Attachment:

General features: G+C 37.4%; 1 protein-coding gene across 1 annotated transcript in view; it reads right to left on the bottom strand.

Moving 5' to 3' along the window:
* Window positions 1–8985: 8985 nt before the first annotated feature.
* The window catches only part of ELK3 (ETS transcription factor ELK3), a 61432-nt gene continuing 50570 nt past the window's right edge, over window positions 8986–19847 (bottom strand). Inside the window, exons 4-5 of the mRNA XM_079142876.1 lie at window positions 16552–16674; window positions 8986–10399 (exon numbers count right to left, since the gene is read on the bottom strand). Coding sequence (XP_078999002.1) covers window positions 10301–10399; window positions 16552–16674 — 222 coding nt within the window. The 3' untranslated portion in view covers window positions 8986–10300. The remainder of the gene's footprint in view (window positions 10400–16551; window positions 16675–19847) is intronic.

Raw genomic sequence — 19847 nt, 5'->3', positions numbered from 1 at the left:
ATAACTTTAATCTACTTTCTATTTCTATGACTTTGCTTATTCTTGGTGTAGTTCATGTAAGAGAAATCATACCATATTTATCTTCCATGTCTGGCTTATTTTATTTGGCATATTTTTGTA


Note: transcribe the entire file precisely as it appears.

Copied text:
General features: G+C 37.4%; 1 protein-coding gene across 1 annotated transcript in view; it reads right to left on the bottom strand.

Moving 5' to 3' along the window:
* Window positions 1–8985: 8985 nt before the first annotated feature.
* The window catches only part of ELK3 (ETS transcription factor ELK3), a 61432-nt gene continuing 50570 nt past the window's right edge, over window positions 8986–19847 (bottom strand). Inside the window, exons 4-5 of the mRNA XM_079142876.1 lie at window positions 16552–16674; window positions 8986–10399 (exon numbers count right to left, since the gene is read on the bottom strand). Coding sequence (XP_078999002.1) covers window positions 10301–10399; window positions 16552–16674 — 222 coding nt within the window. The 3' untranslated portion in view covers window positions 8986–10300. The remainder of the gene's footprint in view (window positions 10400–16551; window positions 16675–19847) is intronic.

Raw genomic sequence — 19847 nt, 5'->3', positions numbered from 1 at the left:
ATAACTTTAATCTACTTTCTATTTCTATGACTTTGCTTATTCTTGGTGTAGTTCATGTAAGAGAAATCATACCATATTTATCTTCCATGTCTGGCTTATTTTATTTGGCATATTTTTGTA